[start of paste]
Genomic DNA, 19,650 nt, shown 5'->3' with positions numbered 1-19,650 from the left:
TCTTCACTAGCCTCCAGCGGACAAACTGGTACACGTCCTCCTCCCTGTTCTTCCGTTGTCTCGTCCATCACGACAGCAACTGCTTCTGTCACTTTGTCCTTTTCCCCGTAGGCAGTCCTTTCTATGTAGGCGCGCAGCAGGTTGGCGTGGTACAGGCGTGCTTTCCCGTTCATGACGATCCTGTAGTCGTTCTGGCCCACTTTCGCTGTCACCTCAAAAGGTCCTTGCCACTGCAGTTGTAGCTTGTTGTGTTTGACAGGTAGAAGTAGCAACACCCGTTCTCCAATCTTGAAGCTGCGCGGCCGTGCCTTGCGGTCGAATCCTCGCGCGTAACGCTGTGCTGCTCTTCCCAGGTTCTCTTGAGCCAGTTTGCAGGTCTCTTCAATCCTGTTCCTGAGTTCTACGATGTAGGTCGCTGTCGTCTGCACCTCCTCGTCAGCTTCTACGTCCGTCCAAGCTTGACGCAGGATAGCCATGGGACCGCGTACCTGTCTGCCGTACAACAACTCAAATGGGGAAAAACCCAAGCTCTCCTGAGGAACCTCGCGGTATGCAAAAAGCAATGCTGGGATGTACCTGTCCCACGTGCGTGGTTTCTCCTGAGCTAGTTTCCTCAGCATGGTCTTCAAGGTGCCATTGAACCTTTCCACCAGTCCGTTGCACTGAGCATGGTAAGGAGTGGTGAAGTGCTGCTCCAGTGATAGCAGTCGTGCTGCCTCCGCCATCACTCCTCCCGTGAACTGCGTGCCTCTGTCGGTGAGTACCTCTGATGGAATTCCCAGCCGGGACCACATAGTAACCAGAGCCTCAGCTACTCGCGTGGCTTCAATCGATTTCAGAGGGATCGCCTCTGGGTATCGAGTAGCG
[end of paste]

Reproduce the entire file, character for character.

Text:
Genomic DNA, 19,650 nt, shown 5'->3' with positions numbered 1-19,650 from the left:
TCTTCACTAGCCTCCAGCGGACAAACTGGTACACGTCCTCCTCCCTGTTCTTCCGTTGTCTCGTCCATCACGACAGCAACTGCTTCTGTCACTTTGTCCTTTTCCCCGTAGGCAGTCCTTTCTATGTAGGCGCGCAGCAGGTTGGCGTGGTACAGGCGTGCTTTCCCGTTCATGACGATCCTGTAGTCGTTCTGGCCCACTTTCGCTGTCACCTCAAAAGGTCCTTGCCACTGCAGTTGTAGCTTGTTGTGTTTGACAGGTAGAAGTAGCAACACCCGTTCTCCAATCTTGAAGCTGCGCGGCCGTGCCTTGCGGTCGAATCCTCGCGCGTAACGCTGTGCTGCTCTTCCCAGGTTCTCTTGAGCCAGTTTGCAGGTCTCTTCAATCCTGTTCCTGAGTTCTACGATGTAGGTCGCTGTCGTCTGCACCTCCTCGTCAGCTTCTACGTCCGTCCAAGCTTGACGCAGGATAGCCATGGGACCGCGTACCTGTCTGCCGTACAACAACTCAAATGGGGAAAAACCCAAGCTCTCCTGAGGAACCTCGCGGTATGCAAAAAGCAATGCTGGGATGTACCTGTCCCACGTGCGTGGTTTCTCCTGAGCTAGTTTCCTCAGCATGGTCTTCAAGGTGCCATTGAACCTTTCCACCAGTCCGTTGCACTGAGCATGGTAAGGAGTGGTGAAGTGCTGCTCCAGTGATAGCAGTCGTGCTGCCTCCGCCATCACTCCTCCCGTGAACTGCGTGCCTCTGTCGGTGAGTACCTCTGATGGAATTCCCAGCCGGGACCACATAGTAACCAGAGCCTCAGCTACTCGCGTGGCTTCAATCGATTTCAGAGGGATCGCCTCTGGGTATCGAGTAGCG